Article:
Adventist Review Ministries [ARMies] strives to create varied media content that deeply resonates with the needs of our readers, listeners, and viewers. Our approach relies on a teamwide, data-driven mindset where what we create, including what we develop in our media innovation studio, is user-tested from its earliest ideation stage, to ensure an engaging end-user experience when it is released.

We call the process User Experience Design, and it begins with understanding the end users’ needs; understanding their thinking patterns and desires, and designing meaningful, engaging, and visually exciting media products, as well as highly usable platforms to serve up that content—all based on those core end-user needs.

Leading the team’s research, experience, and creative design functions means driving the behavioral research to understand the types of media products and platforms that will create the most engagement. That done, we creatively work to design and produce the products we now know will resonate with you, our audience!

For instance, we recently launched a brand-new ARMies website. Its design focuses on ensuring that end users can easily find and search for con- tent and be able to take key actions such as shar- ing or subscribing. Before we began designing the website, behavioral research helped us establish the key goals and thinking patterns of the end users. Next, we tested and retested the design with real users. Only after that research did we develop and release the site.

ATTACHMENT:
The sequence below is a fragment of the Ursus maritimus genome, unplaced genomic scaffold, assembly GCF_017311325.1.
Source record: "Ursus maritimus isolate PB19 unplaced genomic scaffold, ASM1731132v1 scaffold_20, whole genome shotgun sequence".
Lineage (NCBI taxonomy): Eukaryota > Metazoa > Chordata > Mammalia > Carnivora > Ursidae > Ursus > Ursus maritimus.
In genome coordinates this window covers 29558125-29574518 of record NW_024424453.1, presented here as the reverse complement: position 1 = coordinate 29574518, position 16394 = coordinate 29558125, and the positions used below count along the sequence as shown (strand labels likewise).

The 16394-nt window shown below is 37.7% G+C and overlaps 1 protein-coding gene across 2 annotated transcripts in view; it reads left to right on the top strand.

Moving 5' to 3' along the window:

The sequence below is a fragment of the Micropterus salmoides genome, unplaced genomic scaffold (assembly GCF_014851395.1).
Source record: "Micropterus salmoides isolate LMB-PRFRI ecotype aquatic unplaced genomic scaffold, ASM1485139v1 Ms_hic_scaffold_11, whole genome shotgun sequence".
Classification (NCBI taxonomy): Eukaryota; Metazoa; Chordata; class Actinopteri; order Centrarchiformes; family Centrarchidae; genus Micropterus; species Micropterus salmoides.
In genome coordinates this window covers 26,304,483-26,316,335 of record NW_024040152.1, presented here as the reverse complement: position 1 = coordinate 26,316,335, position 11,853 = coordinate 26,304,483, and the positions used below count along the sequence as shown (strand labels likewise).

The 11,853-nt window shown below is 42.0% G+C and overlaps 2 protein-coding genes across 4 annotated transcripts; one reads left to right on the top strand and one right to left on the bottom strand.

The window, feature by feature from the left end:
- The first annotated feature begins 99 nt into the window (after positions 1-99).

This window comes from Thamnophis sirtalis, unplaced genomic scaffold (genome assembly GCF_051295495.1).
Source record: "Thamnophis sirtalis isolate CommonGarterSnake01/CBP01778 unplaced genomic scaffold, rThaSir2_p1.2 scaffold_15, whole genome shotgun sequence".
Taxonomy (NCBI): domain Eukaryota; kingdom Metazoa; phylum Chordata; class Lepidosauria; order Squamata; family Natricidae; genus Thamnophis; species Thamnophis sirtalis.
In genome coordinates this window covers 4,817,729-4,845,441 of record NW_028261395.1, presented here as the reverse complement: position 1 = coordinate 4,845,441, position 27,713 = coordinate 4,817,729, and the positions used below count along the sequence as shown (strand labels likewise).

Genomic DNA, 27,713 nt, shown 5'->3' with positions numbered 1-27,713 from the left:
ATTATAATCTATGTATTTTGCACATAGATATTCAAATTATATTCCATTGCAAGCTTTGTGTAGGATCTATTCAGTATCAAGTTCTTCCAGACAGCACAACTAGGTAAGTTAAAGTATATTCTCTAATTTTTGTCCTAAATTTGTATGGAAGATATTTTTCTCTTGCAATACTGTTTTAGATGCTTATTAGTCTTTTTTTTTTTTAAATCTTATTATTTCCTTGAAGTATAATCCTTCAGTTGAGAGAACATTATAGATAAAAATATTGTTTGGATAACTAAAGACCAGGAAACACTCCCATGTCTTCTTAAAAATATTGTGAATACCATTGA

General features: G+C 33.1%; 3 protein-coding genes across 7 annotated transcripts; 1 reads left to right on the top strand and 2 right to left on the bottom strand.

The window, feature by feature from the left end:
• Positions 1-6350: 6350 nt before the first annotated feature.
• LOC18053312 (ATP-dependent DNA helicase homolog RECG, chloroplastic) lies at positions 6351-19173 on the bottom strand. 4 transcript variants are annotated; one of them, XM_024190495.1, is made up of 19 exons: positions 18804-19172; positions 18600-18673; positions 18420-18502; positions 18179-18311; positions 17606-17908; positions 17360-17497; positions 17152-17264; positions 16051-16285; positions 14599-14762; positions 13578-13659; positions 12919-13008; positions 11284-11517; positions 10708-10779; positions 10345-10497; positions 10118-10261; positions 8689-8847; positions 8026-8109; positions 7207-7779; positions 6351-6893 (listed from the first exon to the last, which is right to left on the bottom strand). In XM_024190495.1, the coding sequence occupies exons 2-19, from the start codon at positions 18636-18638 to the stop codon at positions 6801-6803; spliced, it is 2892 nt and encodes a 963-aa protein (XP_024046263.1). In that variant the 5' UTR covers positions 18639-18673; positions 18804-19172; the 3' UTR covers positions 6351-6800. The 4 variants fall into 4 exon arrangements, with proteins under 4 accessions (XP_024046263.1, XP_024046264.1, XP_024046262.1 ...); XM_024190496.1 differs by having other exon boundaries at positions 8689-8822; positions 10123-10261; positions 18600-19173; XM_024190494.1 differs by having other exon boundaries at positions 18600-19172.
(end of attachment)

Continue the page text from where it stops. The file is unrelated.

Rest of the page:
A well-designed, thoughtful interaction experi- ence is key to ensuring that people engage with the spiritually nourishing media we aim to create, and subsequently share it with others. This is what motivates me. Coming from a deep corporate back- ground, having built and led Experience Design and Innovation organizations for multiple industry verticals, I have long desired and looked for ave- nues to contribute to the work of our church.

It is with joy that I have reviewed the team’s activities over the past four years. Even with challenges, we have always strived to apply the core principles of Experience Design and Innovation methodology to our content and product development. It’s because, ultimately, we want to enable end users to stop, read, view, listen, and share. A person’s decision to go or stay, to pause and view, to listen, to read, or to leave a piece of content online can be measured in seconds.* We aim to create and design interaction expe- riences that will help people pause long enough to engage with our content.

The field of Experience Design is hugely important to our evangelism efforts as a church. We work hard as a team to ensure that believers and nonbelievers alike can be attracted and fall in love with the Bible story and the beauty of our unique Adventist mes- sage. Whether it’s a video from our on-de- mand video platform that drives someone to an article on end-time events, or, perhaps, something health-related, our goal is to tell and help people experience the beauty of Bible truth through a multimedia ecosystem; a story that we ultimately want you, the end user, to own and experience for yourself. That is true engagement.